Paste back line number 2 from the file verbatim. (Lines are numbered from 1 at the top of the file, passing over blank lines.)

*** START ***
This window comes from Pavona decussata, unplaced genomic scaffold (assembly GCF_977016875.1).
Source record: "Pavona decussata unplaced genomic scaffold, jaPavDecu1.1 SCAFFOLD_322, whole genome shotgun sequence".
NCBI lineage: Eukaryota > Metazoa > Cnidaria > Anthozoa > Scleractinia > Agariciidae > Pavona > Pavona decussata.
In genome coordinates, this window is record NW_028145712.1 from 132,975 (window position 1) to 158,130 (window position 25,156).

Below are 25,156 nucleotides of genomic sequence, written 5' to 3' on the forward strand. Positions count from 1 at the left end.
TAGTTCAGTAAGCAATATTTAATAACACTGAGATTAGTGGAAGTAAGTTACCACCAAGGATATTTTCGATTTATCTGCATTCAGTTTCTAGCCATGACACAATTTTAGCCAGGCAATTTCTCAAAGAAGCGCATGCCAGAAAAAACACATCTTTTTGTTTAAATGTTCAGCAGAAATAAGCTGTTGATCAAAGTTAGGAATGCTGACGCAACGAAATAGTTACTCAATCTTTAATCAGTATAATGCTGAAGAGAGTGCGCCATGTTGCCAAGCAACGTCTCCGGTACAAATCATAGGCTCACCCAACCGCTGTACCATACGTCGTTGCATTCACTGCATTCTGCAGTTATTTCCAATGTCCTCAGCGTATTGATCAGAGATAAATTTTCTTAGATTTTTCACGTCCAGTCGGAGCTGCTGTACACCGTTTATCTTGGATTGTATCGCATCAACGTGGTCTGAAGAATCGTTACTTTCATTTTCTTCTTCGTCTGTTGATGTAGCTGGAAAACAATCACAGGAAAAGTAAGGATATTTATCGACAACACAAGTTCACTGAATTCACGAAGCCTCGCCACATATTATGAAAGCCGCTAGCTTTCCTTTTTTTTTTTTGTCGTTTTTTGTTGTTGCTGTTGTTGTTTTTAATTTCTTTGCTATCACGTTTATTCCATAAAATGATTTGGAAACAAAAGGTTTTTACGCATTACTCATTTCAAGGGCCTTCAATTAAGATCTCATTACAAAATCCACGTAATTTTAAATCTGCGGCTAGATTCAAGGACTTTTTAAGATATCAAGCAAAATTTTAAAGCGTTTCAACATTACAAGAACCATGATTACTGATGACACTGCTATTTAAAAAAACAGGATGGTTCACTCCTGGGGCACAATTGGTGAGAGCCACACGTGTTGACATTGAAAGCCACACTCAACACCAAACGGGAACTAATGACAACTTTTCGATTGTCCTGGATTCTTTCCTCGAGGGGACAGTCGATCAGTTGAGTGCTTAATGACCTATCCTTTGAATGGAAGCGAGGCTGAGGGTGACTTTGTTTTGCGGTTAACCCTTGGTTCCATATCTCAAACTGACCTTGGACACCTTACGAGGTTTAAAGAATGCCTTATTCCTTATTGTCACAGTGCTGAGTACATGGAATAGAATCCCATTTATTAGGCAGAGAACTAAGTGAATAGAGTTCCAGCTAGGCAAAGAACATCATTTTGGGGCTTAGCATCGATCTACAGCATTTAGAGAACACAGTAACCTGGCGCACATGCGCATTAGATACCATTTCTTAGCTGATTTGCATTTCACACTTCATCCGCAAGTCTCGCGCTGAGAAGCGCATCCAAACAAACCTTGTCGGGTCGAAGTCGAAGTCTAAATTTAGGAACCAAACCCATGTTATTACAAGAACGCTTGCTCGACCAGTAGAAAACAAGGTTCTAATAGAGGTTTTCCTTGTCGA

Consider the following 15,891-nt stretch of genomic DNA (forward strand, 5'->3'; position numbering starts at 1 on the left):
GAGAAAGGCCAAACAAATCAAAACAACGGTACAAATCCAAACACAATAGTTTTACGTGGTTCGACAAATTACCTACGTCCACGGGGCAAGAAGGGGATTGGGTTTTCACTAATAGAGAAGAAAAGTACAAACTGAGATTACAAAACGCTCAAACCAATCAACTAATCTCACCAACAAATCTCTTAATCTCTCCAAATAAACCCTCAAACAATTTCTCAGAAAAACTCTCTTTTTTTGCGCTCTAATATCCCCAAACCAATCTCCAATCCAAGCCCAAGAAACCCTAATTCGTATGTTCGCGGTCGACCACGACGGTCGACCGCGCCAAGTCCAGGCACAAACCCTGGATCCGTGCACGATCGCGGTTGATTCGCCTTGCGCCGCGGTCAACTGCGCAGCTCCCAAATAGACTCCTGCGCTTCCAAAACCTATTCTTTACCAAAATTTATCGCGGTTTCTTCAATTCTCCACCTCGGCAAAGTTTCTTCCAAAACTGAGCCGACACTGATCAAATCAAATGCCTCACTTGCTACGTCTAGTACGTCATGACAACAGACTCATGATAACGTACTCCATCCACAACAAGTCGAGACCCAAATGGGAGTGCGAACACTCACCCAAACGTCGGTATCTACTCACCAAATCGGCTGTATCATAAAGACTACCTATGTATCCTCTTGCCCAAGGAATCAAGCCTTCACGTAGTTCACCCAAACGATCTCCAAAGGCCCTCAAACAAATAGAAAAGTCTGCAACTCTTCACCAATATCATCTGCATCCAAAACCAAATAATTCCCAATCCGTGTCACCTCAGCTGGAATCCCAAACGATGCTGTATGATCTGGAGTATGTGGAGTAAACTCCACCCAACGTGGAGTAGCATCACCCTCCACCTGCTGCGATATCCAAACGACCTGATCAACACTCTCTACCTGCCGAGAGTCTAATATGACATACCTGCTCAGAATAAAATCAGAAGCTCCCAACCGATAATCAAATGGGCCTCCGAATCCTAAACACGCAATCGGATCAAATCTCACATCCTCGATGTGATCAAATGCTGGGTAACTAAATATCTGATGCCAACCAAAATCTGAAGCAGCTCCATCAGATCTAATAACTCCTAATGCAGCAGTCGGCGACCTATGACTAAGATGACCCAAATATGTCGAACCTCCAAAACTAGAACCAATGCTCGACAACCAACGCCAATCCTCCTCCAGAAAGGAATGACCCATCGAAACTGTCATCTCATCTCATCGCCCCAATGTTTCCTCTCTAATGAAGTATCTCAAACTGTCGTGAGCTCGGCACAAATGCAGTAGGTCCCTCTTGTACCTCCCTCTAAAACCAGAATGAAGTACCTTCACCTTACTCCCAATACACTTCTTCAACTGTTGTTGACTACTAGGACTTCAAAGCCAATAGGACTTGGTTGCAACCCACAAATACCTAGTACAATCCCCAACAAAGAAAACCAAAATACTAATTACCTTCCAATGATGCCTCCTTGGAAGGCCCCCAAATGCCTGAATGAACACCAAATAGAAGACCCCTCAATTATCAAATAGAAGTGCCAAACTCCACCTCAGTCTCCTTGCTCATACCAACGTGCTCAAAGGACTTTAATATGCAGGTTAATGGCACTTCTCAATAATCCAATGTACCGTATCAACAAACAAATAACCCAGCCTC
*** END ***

Source record: "Pavona decussata unplaced genomic scaffold, jaPavDecu1.1 SCAFFOLD_322, whole genome shotgun sequence".